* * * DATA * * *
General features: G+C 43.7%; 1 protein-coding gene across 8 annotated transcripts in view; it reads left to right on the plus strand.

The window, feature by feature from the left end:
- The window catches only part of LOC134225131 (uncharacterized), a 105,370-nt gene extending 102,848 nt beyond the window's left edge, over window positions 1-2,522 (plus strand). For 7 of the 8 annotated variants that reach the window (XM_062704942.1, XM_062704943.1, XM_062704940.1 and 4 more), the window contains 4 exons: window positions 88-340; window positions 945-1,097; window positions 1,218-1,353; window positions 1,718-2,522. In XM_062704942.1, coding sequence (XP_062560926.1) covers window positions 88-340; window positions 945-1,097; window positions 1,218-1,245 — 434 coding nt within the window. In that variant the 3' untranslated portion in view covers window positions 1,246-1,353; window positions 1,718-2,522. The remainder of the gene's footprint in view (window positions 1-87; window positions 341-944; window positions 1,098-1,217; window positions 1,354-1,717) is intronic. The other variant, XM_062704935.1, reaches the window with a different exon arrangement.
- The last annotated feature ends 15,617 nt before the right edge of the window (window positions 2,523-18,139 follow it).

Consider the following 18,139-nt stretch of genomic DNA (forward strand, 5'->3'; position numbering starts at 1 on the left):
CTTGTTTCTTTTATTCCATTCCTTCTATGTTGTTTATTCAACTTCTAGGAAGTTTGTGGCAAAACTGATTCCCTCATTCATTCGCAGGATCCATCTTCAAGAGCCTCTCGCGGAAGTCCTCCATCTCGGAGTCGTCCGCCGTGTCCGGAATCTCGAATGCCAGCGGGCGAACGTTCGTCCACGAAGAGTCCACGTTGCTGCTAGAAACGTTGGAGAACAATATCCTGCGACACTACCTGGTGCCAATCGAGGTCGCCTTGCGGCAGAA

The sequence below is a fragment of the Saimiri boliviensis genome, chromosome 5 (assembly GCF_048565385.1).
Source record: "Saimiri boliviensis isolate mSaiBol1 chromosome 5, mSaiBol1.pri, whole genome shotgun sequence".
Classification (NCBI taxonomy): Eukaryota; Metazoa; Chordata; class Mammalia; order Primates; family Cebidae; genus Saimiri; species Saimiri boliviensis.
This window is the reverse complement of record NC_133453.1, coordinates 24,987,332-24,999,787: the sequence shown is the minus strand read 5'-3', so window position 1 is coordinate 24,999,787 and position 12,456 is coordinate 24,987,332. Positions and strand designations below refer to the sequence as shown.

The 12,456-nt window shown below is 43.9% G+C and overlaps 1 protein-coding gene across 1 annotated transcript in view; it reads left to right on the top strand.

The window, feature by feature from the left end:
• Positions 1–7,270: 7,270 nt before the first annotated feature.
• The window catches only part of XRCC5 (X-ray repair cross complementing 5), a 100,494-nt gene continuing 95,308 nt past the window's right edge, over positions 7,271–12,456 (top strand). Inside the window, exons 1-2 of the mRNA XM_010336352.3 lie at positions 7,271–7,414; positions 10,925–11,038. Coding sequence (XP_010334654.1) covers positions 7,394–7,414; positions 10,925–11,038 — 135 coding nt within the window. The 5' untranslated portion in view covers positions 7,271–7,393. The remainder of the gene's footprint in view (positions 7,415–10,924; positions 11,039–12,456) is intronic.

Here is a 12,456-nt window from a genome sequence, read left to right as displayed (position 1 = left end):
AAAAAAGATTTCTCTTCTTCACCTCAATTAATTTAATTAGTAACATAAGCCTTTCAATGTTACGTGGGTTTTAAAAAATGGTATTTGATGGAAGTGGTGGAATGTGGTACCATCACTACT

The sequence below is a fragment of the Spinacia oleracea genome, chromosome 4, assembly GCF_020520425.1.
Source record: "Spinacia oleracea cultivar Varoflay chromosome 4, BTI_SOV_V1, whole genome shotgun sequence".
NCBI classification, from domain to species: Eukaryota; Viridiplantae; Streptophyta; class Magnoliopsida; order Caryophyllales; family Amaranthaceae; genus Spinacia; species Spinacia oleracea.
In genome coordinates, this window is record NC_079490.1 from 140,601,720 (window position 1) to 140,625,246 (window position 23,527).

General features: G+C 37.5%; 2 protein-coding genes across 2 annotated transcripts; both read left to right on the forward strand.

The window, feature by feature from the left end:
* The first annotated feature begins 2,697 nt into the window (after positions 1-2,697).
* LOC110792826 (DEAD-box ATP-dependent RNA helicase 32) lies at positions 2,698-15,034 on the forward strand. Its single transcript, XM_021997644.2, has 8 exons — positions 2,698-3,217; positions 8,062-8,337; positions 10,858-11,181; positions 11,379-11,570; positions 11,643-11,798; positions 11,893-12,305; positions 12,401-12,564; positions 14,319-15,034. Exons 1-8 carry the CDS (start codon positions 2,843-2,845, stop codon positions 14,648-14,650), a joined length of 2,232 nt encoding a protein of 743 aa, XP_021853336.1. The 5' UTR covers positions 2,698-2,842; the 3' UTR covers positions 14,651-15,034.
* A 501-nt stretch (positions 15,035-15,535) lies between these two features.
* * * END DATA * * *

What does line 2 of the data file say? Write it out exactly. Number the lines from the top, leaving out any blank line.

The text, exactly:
The window, feature by feature from the left end: